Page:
Weekly Update #10: Apple, IKEA, Libra, and Ohio

Dominik Olech
Article by
[juiz_sps buttons="facebook, twitter, google, linkedin, pinterest, reddit"]

It’s been an interesting week in crypto – as usual. We have some new updates about Libra, alongside with other interesting news.

Libra Association is slowly melting

Mentioning Libra in our update became some sort of tradition. But what can we do, since new pieces of information about Facebook’s coin are constantly appearing? Recently, the social media giant has had to face a significant backlash about its cryptocurrency project. Many voices, with the American government within them, have risen against it.

Apparently, such strong doubts from the international community are becoming to take their toll. As The Wall Street Journal suggests, Viva and Mastercard are rethinking their view on the Libra project:

And that’s not over. For Visa and Mastercard, the participation in that project still remains in question. But PayPal, another figure from an impressive portfolio of Brands pointed as supporters of Libra, has withdrawn from the project. The firm announced it on Friday but didn’t specify the reason behind that decision.

And last but not least, the Federal Reserve asked some American banks about their opinion on Libra. They expressed concerns about the “shadow banking” system which Facebook’s currency might create. It seems like all odds are against Mark Zuckerberg in his voyage to global domination with the new currency.

First transaction with licensed e-money

In the meantime of bureaucratic hell, which Libra is passing through, Iceland witnessed the first commercial transaction with licensed e-money. Nordic Store, a local shop, had used Monerium’s tokenized Icelandic currency to pay for the order from IKEA. The operation, proceeded by the supply chain made by Tradeshift, may be seen as an example that regulated and nationally supported cryptocurrencies are possible.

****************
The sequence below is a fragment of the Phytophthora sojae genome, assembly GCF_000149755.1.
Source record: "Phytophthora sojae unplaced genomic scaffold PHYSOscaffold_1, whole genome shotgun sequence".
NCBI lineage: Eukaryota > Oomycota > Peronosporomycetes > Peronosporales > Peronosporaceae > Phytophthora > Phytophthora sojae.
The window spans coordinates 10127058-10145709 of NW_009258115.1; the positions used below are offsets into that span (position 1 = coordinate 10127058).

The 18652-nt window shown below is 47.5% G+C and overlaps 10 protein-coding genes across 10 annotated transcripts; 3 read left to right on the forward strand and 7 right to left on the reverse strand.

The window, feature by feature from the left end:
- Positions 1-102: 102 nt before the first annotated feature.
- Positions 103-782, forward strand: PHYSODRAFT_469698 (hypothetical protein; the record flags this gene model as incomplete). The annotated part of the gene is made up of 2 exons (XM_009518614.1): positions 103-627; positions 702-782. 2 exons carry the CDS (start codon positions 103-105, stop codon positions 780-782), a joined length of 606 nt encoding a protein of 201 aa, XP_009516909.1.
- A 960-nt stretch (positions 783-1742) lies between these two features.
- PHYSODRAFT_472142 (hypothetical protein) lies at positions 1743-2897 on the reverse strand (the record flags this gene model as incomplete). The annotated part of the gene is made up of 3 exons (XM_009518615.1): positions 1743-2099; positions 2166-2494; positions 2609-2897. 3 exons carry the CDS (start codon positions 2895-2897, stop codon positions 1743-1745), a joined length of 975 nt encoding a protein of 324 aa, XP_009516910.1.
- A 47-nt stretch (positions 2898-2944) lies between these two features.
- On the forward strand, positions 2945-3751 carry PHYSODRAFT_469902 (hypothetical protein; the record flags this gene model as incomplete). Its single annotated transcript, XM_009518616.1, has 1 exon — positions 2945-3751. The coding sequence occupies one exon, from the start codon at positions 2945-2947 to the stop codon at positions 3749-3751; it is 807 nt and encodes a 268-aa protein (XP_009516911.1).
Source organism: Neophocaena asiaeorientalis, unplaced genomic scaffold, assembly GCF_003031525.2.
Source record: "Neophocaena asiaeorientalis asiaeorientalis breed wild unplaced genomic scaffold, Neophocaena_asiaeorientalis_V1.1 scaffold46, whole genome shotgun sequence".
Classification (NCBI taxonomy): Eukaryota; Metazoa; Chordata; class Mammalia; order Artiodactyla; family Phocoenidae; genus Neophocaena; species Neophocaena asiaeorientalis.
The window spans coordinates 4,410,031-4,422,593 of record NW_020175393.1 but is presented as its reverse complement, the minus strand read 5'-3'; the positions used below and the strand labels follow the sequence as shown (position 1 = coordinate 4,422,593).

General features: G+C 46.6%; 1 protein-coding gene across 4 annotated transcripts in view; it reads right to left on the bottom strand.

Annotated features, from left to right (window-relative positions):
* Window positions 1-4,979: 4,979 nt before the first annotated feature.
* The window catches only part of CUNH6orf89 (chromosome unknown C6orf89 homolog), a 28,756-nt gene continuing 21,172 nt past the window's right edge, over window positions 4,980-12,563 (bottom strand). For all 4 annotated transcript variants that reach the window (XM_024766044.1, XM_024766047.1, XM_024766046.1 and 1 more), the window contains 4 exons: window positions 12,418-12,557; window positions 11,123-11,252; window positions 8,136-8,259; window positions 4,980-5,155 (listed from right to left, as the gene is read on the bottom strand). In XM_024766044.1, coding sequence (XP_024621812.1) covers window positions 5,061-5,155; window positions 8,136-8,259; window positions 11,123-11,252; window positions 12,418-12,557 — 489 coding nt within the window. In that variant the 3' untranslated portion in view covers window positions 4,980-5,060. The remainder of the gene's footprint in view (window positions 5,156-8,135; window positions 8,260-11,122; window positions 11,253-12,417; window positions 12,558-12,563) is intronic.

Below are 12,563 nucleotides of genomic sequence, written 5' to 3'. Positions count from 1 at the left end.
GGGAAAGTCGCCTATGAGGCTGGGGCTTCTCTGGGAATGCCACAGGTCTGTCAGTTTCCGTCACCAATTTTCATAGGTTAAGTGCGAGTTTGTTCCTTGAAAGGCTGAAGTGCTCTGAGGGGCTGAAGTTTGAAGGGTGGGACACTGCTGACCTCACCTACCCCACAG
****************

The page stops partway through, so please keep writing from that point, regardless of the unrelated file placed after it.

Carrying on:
Apple won’t create its own crypto

To close the topic of Libra: Apple’s CEO, Tim Cook, made it clear that his company won’t develop its own cryptocurrency. In the interview with French magazine Les Echos, he strongly objected to the idea of a private, digital currency. He believes that “a currency should remain in the hands of the state.

Dark web bunker

Although cryptocurrencies aren’t associated with the dark web as they used to be, some links with the shady part of the internet still remain. Fortunately, one of such connection has just been efficiently cut off. German police informed that they had managed to raid and shut down successfully a hub maintaining several dark web market servers. It was located in an old NATO bunker in the town of Traben-Trarbach.

This action resulted in shutting down some major darknet activities, like “Cannabis Road” and “Orange Chemicals” drug stores. The police believe that the entity belongs to two hackers who have already held similar “cyberbunker.” Herman Johan Xennt and Sven Kamphuis maintained it previously in Netherland.

Believe in Bakkt?

We wrote briefly about the Bakkt launch in the last Weekly Update. The start of futures selling exchange wasn’t impressive – but we decided to abstain from the full analysis of this project a little bit, to see how the situation will develop. Apparently, we are not the only ones who don’t want to judge Bakkt too quickly. Analysts at an American investment bank and financial services company Oppenheimer & Co. states that it is too soon to write off the project.

Ohio resigns from Bitcoin taxes

Maybe you remember that Ohio has introduced a possibility to pay taxes with Bitcoin about a year ago. At first, that option was addressed only to business owners. However, it was intended to be extended for everyone willing to fulfill his or her duty to the state and pay taxes in crypto.

Well, that’s not the case anymore. Ohio Treasurer Robert Sprague announced OhioCrypto.com immediate suspension. As he explained, only 10 businessmen decided to use the ability for crypto taxes, so it wasn’t very popular in Ohio. He also noted a lack of approval from the Board of Deposit, which is required to allow pay taxes with digital currencies. Apparently, it is an end of the crypto state near the Ohio River – at least for now.

And that’s all for this week. See you next week, probably with another update about Libra, as usual.

If you want to comment this article, visit our Blockchain24.co forum!

The blockchain24.co site shall not be held responsible for any consequences resulting from the use of data contained in the pages of the site.